1.8 Drag and Drop and Data Transfer

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Drag and drop, and cut, copy and paste (collectively called data transfer) are essential features of most applications. But what kind of support does Swing provide and how do you take advantage of it?

For many components, when performing a drag and drop or a cut and paste operation, Swing handles all of the work for you. For a handful of components, most of the work is done for you and all that is left for you is to plug in the details of the data import and export.

This lesson provides an introduction to the data transfer mechanism used by Swing and discusses, in particular, the TransferHandler class, the workhorse of the data transfer system.

If you are interested in using JavaFX to create your GUI, see Drag-and-Drop Feature in JavaFX Applications.

Introduction to DnD


If you are writing an application you will want to support the ability to transfer information between components in your application. But you will also want your application to play well with others — this includes supporting the ability to transfer information between your application and other Java applications, and between your application and native applications. The ability to transfer data takes two forms:

◉ Drag and drop (DnD) support. The following diagram illustrates dragging from a JList and dropping onto a JTextField component (the arrows show the path of the data):

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◉ Clipboard transfer through cut or copy and paste. The following diagrams show cutting (or copying) from a JList and pasting onto a JTextField component:

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Drag and Drop — Behind the Scenes

Let us say there is a user named Rollo, who is running a Java application. He wants to drag some text from a list and deposit it into a text field. (Note that the process is the same when dragging from a native application to a Java application.) In a nutshell, the drag and drop process works like this:

◉ Rollo has selected a row of text in the source component: the list. While holding the mouse button Rollo begins to drag the text — this initiates the drag gesture.
◉ When the drag begins, the list packages up the data for export and declares what source actions it supports, such as COPY, MOVE, or LINK.
◉ As Rollo drags the data, Swing continuously calculates the location and handles the rendering.
◉ If Rollo simultaneously holds the Shift and/or Control key during the drag, this user action is also part of the drag gesture. Typically, an ordinary drag requests the MOVE action. Holding the Control key while dragging requests the COPY action, and holding both Shift and Control requests the LINK action.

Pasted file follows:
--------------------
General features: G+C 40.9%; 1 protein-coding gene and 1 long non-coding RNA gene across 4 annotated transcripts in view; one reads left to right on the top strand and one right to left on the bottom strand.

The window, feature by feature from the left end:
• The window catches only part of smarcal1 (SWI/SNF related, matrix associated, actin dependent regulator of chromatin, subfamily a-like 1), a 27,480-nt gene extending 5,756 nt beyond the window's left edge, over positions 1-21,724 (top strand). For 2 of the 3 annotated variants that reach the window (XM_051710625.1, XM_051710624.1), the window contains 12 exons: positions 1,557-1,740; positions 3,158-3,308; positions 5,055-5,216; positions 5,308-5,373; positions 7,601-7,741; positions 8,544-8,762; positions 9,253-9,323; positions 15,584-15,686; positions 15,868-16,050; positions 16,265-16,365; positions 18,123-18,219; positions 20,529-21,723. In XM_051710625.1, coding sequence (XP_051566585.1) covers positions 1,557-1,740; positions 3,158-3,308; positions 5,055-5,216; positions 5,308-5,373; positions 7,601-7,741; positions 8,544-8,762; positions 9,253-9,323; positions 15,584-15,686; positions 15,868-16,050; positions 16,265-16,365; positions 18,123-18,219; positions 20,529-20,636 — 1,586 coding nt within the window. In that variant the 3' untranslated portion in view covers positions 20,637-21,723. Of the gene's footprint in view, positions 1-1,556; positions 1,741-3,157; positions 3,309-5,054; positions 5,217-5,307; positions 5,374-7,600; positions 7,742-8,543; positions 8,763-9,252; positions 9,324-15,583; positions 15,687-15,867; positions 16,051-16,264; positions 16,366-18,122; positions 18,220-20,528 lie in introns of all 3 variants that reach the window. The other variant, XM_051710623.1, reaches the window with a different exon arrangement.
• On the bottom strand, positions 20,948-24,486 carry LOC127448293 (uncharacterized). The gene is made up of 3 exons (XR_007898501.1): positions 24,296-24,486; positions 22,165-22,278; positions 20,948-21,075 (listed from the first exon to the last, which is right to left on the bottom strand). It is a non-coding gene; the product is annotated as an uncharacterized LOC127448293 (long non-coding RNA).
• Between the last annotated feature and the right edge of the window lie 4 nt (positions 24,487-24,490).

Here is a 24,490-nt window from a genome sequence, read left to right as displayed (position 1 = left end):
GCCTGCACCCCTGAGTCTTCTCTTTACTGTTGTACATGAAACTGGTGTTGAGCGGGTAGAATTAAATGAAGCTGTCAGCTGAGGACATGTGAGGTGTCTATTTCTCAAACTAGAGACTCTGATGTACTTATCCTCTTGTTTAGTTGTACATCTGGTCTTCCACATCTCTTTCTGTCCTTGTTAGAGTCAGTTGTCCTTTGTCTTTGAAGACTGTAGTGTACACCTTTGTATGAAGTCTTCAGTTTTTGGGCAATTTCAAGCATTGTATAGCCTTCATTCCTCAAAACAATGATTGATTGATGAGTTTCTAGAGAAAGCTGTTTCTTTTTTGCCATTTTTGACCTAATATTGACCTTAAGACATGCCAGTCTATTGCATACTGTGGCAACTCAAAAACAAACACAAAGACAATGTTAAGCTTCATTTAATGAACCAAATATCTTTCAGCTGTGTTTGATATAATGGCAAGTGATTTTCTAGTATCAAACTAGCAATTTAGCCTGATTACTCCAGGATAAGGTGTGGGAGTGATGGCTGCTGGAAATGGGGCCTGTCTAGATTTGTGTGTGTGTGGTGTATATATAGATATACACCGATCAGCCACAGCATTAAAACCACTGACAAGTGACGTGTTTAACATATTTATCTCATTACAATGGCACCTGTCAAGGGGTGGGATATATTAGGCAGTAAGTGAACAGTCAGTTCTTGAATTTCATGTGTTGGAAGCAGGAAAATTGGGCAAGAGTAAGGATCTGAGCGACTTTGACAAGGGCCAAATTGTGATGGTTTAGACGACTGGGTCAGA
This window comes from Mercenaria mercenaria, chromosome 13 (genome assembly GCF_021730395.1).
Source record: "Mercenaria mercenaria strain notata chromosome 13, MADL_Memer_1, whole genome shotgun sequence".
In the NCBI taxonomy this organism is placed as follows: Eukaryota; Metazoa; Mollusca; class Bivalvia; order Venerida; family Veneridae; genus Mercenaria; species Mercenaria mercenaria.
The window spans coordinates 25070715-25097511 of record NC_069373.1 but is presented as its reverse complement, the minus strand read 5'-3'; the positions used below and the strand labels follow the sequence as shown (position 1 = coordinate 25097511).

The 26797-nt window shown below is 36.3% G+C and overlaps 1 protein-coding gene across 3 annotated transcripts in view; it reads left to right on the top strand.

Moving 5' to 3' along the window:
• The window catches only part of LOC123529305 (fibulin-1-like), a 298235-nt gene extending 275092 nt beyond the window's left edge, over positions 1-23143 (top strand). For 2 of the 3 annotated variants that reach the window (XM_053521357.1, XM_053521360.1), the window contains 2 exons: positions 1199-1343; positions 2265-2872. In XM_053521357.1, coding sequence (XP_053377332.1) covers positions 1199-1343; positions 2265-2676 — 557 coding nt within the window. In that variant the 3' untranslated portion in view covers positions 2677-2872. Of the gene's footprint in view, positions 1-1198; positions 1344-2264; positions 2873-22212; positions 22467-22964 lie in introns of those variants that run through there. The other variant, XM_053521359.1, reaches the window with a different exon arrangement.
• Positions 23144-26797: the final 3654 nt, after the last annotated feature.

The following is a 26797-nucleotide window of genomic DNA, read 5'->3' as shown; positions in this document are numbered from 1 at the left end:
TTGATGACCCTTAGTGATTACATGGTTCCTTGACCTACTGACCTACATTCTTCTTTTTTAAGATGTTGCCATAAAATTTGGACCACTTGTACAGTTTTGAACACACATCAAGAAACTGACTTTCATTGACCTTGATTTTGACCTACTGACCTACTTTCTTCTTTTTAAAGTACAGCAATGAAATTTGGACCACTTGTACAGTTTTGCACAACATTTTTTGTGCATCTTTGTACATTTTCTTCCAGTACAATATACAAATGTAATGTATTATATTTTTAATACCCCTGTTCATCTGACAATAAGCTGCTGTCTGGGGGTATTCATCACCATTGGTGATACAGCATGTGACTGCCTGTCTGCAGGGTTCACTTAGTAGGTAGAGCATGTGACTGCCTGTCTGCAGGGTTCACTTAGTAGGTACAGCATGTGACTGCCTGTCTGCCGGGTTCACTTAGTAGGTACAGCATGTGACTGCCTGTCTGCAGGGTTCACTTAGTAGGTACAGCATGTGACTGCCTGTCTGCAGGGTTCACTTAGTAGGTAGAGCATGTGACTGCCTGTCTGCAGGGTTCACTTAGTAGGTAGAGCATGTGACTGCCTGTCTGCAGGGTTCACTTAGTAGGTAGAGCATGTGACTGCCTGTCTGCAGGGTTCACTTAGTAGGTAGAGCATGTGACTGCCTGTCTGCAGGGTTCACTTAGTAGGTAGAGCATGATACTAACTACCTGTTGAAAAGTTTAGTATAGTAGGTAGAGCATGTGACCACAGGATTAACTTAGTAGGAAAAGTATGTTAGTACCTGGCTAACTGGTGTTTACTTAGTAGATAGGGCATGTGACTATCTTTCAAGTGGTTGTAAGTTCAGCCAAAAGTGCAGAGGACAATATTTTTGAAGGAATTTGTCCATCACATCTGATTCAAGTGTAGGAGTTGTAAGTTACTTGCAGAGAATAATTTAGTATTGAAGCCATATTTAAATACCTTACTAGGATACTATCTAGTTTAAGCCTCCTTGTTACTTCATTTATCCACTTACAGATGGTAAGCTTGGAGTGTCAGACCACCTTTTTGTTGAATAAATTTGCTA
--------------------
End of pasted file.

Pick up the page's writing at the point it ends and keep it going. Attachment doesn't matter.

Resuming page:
◉ Once Rollo drags the text over the bounds of a text field component, the target is continually polled to see if it will accept or reject the potential drop. As he drags, the target provides feedback by showing the drop location, perhaps an insertion cursor or a highlighted selection. In this case, the text field (the current target) allows both replacement of selected text and insertion of new text.
◉ When Rollo releases the mouse button, the text component inspects the declared source actions and any user action and then it chooses what it wants out of the available options. In this case, the text field chooses to insert the new text at the point of the drop.
◉ Finally, the text field imports the data.

While this might seem like a daunting process, Swing handles most of the work for you. The framework is designed so that you plug in the details specific to your component, and the rest "just works".

More on this in the next section.

Note: We do not recommend that you create your own drag and drop support using the AWT classes. This implementation would require significant complex support internal to each component. Prior to release 1.4 when the dnd system was reworked, developers did occasionally create their own dnd support, but it does not work with sophisticated components, like tree and table, that have subtle selection and drop issues.

Default DnD Support


Technically speaking, the framework for drag and drop supports all Swing components — the data transfer mechanism is built into every JComponent. If you wanted, you could implement drop support for a JSlider so that it could fully participate in data transfer. While JSlider does not support drop by default, the components you would want (and expect) to support drag and drop do provide specialized built-in support.

The following components recognize the drag gesture once the setDragEnabled(true) method is invoked on the component. For example, once you invoke myColorChooser.setDragEnabled(true) you can drag colors from your color chooser:

◉ JColorChooser
◉ JEditorPane
◉ JFileChooser
◉ JFormattedTextField
◉ JList
◉ JTable
◉ JTextArea
◉ JTextField
◉ JTextPane
◉ JTree

The following components support drop out of the box. If you are using one of these components, your work is done.

◉ JEditorPane
◉ JFormattedTextField
◉ JPasswordField
◉ JTextArea
◉ JTextField
◉ JTextPane
◉ JColorChooser

The framework for drop is in place for the following components, but you need to plug in a small amount of code to customize the support for your needs.